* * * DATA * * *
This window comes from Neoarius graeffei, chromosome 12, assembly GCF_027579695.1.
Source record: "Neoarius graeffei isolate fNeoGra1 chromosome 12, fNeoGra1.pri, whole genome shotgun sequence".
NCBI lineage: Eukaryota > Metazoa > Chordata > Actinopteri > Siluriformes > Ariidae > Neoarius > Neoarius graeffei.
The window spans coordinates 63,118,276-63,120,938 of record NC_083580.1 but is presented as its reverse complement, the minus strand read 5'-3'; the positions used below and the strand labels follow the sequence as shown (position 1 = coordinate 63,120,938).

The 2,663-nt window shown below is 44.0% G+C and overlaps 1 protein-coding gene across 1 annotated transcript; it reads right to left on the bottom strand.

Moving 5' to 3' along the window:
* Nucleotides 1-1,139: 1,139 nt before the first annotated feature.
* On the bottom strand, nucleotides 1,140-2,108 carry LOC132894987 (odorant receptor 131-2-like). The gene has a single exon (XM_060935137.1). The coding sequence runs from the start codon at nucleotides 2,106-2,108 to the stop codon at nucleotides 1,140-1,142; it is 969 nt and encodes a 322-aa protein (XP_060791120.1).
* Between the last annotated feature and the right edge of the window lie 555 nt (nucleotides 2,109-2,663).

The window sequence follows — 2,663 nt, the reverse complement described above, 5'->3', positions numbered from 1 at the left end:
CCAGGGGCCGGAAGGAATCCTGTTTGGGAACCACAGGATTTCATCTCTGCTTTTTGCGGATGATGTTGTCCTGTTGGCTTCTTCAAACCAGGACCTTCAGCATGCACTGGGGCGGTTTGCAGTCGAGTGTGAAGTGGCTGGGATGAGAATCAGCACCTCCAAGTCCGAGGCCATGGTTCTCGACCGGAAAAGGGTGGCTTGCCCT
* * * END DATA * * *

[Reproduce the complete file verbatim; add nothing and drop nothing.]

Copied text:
This window comes from Neoarius graeffei, chromosome 12, assembly GCF_027579695.1.
Source record: "Neoarius graeffei isolate fNeoGra1 chromosome 12, fNeoGra1.pri, whole genome shotgun sequence".
NCBI lineage: Eukaryota > Metazoa > Chordata > Actinopteri > Siluriformes > Ariidae > Neoarius > Neoarius graeffei.
The window spans coordinates 63,118,276-63,120,938 of record NC_083580.1 but is presented as its reverse complement, the minus strand read 5'-3'; the positions used below and the strand labels follow the sequence as shown (position 1 = coordinate 63,120,938).

The 2,663-nt window shown below is 44.0% G+C and overlaps 1 protein-coding gene across 1 annotated transcript; it reads right to left on the bottom strand.

Moving 5' to 3' along the window:
* Nucleotides 1-1,139: 1,139 nt before the first annotated feature.
* On the bottom strand, nucleotides 1,140-2,108 carry LOC132894987 (odorant receptor 131-2-like). The gene has a single exon (XM_060935137.1). The coding sequence runs from the start codon at nucleotides 2,106-2,108 to the stop codon at nucleotides 1,140-1,142; it is 969 nt and encodes a 322-aa protein (XP_060791120.1).
* Between the last annotated feature and the right edge of the window lie 555 nt (nucleotides 2,109-2,663).

The window sequence follows — 2,663 nt, the reverse complement described above, 5'->3', positions numbered from 1 at the left end:
CCAGGGGCCGGAAGGAATCCTGTTTGGGAACCACAGGATTTCATCTCTGCTTTTTGCGGATGATGTTGTCCTGTTGGCTTCTTCAAACCAGGACCTTCAGCATGCACTGGGGCGGTTTGCAGTCGAGTGTGAAGTGGCTGGGATGAGAATCAGCACCTCCAAGTCCGAGGCCATGGTTCTCGACCGGAAAAGGGTGGCTTGCCCT